I’m going to try out Skills Based Grading (SBG) next year in my Regents Physics courses. I’ve talked to lots of teachers using it, read Marzano’s “Formative Assessment and Standards-Based Grading: Classroom Strategies That Work,” many terrific blogs, tweets, etc., and I’m convinced that providing students quick and detailed feedback on exactly how they’re doing with respect to course standards will benefit us all.
But I’m also worried. Worried about the hiccups, the unknowns, the corners I may drive myself into. Worried about tracking, about keeping up, about consistency. And I’m worried about my ability to provide and record all the detailed feedback necessary.
Without a doubt I’ve been one of the hardest-working teachers in the building… I’m usually in my room by 6:30 a.m., most afternoons I don’t leave until 4:30 or 5 p.m., one night a week I often spend working until 8 to 10 p.m., and I come in for half a day or so on weekends fairly regularly.
I enjoy what I do, and I don’t mind the time commitment. But I don’t want it to increase, especially with a family at home that I adore (and my daughter now believes watching baseball with Daddy is more fun than Mickey Mouse Clubhouse!!!). So I can’t allow SBG to take any more time from me during the school year. But how do I provide 100+ students with detailed, by-skill feedback on the larger standardized-type assessments, with multiple reassessment opportunities? (Yes, I know about the standardized assessments, but here in NY emphasis is being heightened on standardized testing, including up to 40% of a teacher’s performance evaluation).
I spent several months researching this problem, with potential solutions ranging from a multitude of “punch-out”-type answer keys for individual assessments, all the way to having students do multiple self-assessments and exam breakdowns. Of course, the personalized assessments that pervade the SBG mentality still apply, but for larger standardized assessments, including mid-terms and end-of-year practice exams and final exams, spending day after day grading the same exam across multiple skills just doesn’t make sense.
Finally, with the help of some terrific support folks at Gravic, I decided to try out Gravic Remark OMR. Remark OMR is a software package that allows you to scan multiple choice bubble sheets in a standard sheet-fed scanner, and evaluate them against an answer key which can break down questions into individual skill scores. Further, with multiple exams and versions of exams, you can bar code the exam answer sheets against the answer key to help prevent mis-scoring.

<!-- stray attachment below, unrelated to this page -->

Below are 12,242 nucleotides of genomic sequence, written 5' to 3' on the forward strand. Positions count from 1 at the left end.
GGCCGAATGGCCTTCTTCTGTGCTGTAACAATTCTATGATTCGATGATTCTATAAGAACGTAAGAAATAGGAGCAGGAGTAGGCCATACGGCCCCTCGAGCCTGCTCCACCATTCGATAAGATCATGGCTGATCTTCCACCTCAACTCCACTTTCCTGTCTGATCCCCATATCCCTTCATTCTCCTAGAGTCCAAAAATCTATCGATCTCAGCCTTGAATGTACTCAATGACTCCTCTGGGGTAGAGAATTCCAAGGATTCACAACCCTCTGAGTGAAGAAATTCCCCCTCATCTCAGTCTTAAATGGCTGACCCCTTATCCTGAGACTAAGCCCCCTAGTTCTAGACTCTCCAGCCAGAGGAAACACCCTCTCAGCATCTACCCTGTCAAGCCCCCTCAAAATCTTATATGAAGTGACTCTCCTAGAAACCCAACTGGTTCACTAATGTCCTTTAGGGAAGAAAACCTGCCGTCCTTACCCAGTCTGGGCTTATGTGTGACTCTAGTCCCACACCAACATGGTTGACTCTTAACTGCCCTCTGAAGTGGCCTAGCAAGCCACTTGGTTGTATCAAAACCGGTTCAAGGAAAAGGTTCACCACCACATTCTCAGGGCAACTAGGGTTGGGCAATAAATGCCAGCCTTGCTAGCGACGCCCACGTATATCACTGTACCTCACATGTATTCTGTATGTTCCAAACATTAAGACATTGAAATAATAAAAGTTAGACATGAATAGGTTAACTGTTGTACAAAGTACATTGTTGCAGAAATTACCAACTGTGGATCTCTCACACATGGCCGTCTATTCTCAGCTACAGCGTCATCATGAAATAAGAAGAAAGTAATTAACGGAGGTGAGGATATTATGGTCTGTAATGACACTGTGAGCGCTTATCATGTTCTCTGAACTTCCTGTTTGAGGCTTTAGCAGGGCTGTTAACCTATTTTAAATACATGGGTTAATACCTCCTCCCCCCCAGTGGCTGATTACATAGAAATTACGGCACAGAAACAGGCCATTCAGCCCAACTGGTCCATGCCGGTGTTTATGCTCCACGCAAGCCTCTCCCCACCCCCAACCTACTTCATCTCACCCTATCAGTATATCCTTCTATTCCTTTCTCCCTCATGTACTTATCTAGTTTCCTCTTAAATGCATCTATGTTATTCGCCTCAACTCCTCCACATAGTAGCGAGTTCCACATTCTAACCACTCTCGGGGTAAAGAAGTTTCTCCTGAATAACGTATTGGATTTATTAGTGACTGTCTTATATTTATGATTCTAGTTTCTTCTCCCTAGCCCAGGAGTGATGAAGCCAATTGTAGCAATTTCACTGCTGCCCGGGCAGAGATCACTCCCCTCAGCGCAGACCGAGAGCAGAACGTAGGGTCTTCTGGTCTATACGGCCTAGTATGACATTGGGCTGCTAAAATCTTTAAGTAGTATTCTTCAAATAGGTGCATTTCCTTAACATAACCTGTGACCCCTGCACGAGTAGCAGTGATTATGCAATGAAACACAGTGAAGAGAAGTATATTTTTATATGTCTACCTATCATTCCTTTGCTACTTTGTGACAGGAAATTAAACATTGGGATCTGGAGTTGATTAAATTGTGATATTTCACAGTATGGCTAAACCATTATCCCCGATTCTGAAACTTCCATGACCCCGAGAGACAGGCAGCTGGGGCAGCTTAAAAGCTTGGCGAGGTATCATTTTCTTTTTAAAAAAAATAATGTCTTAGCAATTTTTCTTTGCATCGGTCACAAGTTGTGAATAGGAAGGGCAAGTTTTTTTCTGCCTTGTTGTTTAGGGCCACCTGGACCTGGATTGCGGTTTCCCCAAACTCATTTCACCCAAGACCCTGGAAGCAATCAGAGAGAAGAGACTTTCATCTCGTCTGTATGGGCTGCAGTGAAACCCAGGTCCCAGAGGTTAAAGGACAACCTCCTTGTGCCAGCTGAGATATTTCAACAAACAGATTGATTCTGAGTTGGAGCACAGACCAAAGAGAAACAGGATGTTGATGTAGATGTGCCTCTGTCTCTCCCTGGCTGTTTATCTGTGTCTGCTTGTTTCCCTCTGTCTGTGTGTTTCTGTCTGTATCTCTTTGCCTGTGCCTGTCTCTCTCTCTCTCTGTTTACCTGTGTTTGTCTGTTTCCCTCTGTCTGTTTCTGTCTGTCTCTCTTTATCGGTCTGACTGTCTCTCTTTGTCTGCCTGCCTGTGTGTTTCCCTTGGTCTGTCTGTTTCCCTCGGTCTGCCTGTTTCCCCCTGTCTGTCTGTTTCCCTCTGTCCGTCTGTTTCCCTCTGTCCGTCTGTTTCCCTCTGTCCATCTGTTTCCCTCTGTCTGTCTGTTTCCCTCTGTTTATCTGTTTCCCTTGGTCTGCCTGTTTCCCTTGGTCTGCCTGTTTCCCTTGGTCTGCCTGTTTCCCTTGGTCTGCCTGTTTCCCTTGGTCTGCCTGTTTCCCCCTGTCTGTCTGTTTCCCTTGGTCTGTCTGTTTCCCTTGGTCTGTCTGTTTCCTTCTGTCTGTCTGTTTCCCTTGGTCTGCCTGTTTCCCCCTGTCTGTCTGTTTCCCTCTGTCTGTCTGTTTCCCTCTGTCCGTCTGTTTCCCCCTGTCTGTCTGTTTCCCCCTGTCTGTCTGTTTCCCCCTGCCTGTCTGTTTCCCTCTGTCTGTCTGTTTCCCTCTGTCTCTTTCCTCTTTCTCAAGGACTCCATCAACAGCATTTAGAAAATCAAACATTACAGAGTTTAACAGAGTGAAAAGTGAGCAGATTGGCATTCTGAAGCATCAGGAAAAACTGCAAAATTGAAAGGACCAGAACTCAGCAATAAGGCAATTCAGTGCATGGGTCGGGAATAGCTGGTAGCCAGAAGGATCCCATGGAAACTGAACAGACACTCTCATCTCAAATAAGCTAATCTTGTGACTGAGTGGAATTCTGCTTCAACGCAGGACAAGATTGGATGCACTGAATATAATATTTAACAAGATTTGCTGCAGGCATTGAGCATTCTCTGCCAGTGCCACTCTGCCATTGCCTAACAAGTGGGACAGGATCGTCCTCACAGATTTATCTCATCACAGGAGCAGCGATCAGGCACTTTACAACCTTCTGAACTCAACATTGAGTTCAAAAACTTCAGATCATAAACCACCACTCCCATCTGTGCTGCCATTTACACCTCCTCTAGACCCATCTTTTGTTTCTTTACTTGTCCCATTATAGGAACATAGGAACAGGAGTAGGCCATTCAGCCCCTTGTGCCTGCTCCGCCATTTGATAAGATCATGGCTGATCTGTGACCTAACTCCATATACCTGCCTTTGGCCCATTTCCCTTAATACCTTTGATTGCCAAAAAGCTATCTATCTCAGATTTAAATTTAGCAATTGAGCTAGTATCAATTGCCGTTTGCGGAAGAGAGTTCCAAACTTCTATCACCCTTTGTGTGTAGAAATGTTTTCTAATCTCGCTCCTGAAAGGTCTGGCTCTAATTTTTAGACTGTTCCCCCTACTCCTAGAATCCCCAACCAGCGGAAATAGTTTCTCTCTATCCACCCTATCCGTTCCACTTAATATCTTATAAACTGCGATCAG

The software package comes with a built-in analysis package which makes breaking down scores by class, individual skills, demographics, or any other student input quick and easy.
Setup of answer keys is fairly straightforward — you can make your answer keys in Word or any PDF creation system, and print them out on a standard copier.
The downside – Remark OMR is expensive. A single-use installation license runs $995, and support is free for only 30 days. Getting up and running with the software takes a little bit of tinkering, but within a few days you can be creating exams, scoring keys, and grading 50+ MC question sets across 100 students in 10-15 minutes.
I wouldn’t recommend it for all courses, but in a course where standardized testing is emphasized, and you want to provide many students detailed score breakdowns on a repeated basis across many multi-skill assessments, Remark OMR has terrific potential. I used it as part of our Regents Exam review process this year… we gave the students old Regents Exams, and scored them using Remark OMR, providing each student detailed feedback on areas of strength and weakness. Then, students developed an individualized action plan to work on their greatest opportunities of improvement independently using each other, review books, course notes, and the APlusPhysics physics tutorials before sitting down for a reassessment.
This process was repeated several times, and student feedback has been tremendous – they love how their review work is tied directly to their performance, they appreciate being able to track their improvement as we get ready for their culminating exam, and they particularly love the immediate feedback facilitated by the quick scanning and scoring process.